Wim Dillen, Port of Antwerp: To shippers: dare to look over the fence: supply chain optimisation is about supply chain integration together with continuously reviewing your operations. To carriers and logistic service providers: be driven by your customer’s requirements.
David Marjoram: Opportunities to “improve” the supply chain can only be successful if everyone in the chain agrees and accepts their responsibilities.
Edward Goh, Carrier Transicold: Refrigeration technology continues to evolve, providing exciting new opportunities for exporters and shipping lines to deliver perishables and frozen goods to new markets in ways that are more efficient and environmentally sustainable than ever. Innovative, customized transport refrigeration solutions will result from understanding each commodity’s unique handling and refrigeration requirements from the grower to the retailer and final consumer.
See conference programmeConfirmed attendeesBook your place - Hurry! The conference takes place next week

Popular posts from this blog


While "Flavor" is very subjective, and each country that grows mangoes is very nationalistic, these are the mango varieties that are the most sought after around the world because of sweetnesss (Brix) and demand.

The Chaunsa has a Brix rating in the 22 degree level which is unheard of!
Carabao claims to be the sweetest mango in the world and was able to register this in the Guiness book of world records.
Perhaps it is time for a GLOBAL taste test ???

In alphabetical order by Country....



Alphonso (mango)
From Wikipedia, the free encyclopedia

Alphonso (हापुस Haapoos in Marathi, હાફુસ in Gujarati, ಆಪೂಸ್ Aapoos in Kannada) is a mango cultivar that is considered by many[who?] to be one of the best in terms of sweetness, richness and flavor.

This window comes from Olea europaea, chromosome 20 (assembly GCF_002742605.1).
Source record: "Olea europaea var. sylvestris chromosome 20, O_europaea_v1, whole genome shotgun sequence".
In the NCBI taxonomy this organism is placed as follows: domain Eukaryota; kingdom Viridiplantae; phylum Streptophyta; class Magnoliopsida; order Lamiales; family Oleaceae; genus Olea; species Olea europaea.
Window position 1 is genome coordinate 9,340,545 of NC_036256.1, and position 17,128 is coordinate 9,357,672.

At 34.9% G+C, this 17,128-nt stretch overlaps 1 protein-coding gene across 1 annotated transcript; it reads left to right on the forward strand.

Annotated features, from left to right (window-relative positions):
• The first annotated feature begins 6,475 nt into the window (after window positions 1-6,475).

It has considerable shelf life of a week after it is ripe making it exportable. 

It is also one of the most expensive kinds of mango and is grown mainly in Kokan region of western India.

 It is in season April through May and the fruit wei…

INDIA 2016 : Mango production in state likely to take a hit this year

TNN | May 22, 2016, 12.32 PM IST

Mangaluru: Vagaries of nature is expected to take a toll on the production of King of Fruits - Mango - in Karnataka this year. A combination of failure of pre-monsoon showers at the flowering and growth stage and spike in temperature in mango growing belt of the state is expected to limit the total production of mango to an estimated 12 lakh tonnes in the current season as against 14 lakh tonnes in the last calendar year.

However, the good news for fruit lovers is that this could see price of mangoes across varieties decrease marginally by 2-3%. This is mainly on account of 'import' of the fruit from other mango-growing states in India, said M Kamalakshi Rajanna, chairperson, Karnataka State Mango Development and Marketing Corporation Ltd.

Karnataka is the third largest mango-growing state in India after Uttar Pradesh and Maharashtra.

Inaugurating a two-day Vasanthotsava organized by Shivarama Karantha Pilikula Nisargadhama and the Corporation at P…

Mangoes date back 65 million years according to research ...

Experts at the Birbal Sahni Institute of Palaeobotany (BSIP) here have traced the origin of mango to the hills of Meghalaya, India from a 65 million year-old fossil of a mango leaf. 

The earlier fossil records of mango (Mangifera indica) from the Northeast and elsewhere were 25 to 30 million years old. The 'carbonized leaf fossil' from Damalgiri area of Meghalaya hills, believed to be a mango tree from the peninsular India, was found by Dr R. C. Mehrotra, senior scientist, BSIP and his colleagues. 

After careful analysis of the fossil of the mango leaf and leaves of modern plants, the BISP scientist found many of the fossil leaf characters to be similar to mangifera.

An extensive study of the anatomy and morphology of several modern-day species of the genus mangifera with the fossil samples had reinforced the concept that its centre of origin is Northeast India, from where it spread into neighbouring areas, says Dr. Mehrotra. 

The genus is believed to have disseminated into neighb…